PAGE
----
Didi to Delist From NYSE After Fiasco Year
Next June, Didi will expectedly shift to pink-sheet trading. Thus ends one of the worst China-U.S. trading runs.
Anna Vod
Anna Vod
May. 23, 2022 19:57
Didi to Delist From NYSE After Fiasco Year

(CapitalWatch, May 23, New York) Less than a year after it celebrated its New York IPO, shareholders of Didi Global (NYSE: DIDI) voted to delist the Chinese ride-hailing giant in final capitulation to Beijing regulators.

Didi has notified the New York Stock Exchange that it will proceed with the delisting of its American depositary shares after a confirmative shareholder vote. The company will file on or after June 2 and the delisting is expected to occur 10 days after the effectiveness of the filing, according to the statement. Didi will thus end its fiasco of a trading run in New York that began on June 30 of last year with a $4.4 billion deal.

The stock in Didi jumped in early trading, but reverted, trading flat at $1.50 per share in the afternoon. Uncertainty remains for Didi, as its Hong Kong listing remains in limbo. China's cybersecurity regulator is onto Didi for the apparent lack of safety of user data on its app – and the company will not be able to proceed to a Hong Kong listing until it clears all checkpoints.

It was reported that the cybersecurity watchdog has advised Didi to delay its U.S. listing, but Didi went through with the IPO. Now, in addition to implementing data safety changes, the company will likely pay a fine to the Chinese authorities in the settlement of the probe.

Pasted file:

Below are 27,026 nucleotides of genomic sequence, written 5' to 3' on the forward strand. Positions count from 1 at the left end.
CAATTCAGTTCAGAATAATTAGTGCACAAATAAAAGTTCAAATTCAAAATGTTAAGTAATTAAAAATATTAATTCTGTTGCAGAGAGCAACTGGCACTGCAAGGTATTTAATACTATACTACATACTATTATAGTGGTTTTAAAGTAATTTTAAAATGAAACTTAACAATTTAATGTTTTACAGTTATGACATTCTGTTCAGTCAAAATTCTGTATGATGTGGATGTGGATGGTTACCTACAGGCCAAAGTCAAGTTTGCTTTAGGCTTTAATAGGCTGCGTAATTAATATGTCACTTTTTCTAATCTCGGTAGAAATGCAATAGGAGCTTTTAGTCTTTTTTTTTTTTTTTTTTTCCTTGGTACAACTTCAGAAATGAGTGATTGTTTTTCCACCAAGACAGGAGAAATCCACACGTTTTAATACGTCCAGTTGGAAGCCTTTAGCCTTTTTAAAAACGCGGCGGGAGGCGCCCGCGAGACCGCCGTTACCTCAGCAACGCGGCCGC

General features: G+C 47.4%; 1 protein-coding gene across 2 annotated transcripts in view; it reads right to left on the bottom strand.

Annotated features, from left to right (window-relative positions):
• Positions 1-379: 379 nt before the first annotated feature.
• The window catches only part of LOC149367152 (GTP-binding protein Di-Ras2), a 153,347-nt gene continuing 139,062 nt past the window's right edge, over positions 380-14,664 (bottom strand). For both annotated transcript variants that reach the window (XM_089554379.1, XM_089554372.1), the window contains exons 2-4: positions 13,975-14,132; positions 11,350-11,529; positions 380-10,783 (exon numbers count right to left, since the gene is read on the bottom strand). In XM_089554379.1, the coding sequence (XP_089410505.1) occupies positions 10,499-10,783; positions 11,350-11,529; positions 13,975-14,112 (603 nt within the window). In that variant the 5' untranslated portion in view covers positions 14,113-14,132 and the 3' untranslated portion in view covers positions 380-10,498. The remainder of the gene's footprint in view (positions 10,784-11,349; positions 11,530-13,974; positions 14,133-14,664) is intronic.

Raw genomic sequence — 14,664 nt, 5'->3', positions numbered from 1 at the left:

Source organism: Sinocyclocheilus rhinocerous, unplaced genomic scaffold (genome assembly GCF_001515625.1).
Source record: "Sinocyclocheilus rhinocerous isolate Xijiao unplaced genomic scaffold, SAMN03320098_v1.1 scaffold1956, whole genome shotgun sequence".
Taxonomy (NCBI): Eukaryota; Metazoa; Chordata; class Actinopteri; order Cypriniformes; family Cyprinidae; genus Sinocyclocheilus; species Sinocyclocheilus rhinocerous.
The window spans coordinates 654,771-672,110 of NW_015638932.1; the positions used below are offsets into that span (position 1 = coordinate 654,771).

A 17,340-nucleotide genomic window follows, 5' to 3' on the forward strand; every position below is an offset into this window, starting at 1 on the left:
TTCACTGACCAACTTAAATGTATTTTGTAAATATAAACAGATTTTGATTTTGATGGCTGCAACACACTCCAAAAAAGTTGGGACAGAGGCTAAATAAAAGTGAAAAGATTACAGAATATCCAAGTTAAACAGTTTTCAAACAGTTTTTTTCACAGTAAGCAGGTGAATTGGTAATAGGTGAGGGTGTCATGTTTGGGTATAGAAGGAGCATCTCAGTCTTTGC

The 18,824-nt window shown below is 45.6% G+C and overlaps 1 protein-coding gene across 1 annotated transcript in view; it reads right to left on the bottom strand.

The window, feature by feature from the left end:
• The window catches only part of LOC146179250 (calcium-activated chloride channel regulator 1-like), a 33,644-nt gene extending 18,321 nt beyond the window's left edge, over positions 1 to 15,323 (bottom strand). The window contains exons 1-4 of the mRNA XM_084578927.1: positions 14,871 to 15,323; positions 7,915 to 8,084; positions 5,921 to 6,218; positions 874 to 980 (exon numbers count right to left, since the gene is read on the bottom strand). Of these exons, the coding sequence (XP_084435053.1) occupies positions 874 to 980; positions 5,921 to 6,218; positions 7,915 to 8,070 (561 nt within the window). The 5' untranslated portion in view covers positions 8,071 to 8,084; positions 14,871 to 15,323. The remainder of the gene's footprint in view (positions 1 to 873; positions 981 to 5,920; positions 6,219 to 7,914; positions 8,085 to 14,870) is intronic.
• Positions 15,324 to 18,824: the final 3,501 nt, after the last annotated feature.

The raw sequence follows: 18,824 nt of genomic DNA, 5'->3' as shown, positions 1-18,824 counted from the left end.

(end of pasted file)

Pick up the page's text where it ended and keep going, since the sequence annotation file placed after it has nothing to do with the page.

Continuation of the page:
It was immediately after Didi's listing last year that China launched its crackdown on overseas listings, tightened its data security laws, and saw many a company's U.S. listing plans shelved. This followed an anti-monopoly clampdown that wiped hundreds of billions from Chinese techs' market values and turned investors this much more wary of regulatory risks.

The talk of Beijing's softening stance on innovative tech development and overseas capital raising by the companies surfaced only recently, nearly a year after the crackdown's launch.

Meanwhile, in the U.S., Didi faces an investigation by the U.S. Securities Exchange Commission.

Overall, Didi has lost about $70 billion of its market value, according to Bloomberg. Didi's shareholders include SoftBank Group (OTC: SFTBY), Tencent (HKEX: 0700; OTC: TCEHY), Uber (NYSE: UBER), BlackRock (NYSE: BLK), and Fidelity. Some hedge funds have already disposed of about $231.9 million worth of Didi shares in the first quarter, Bloomberg reported.

Upon its delisting from the NYSE, Didi will likely remain traded over the counter.

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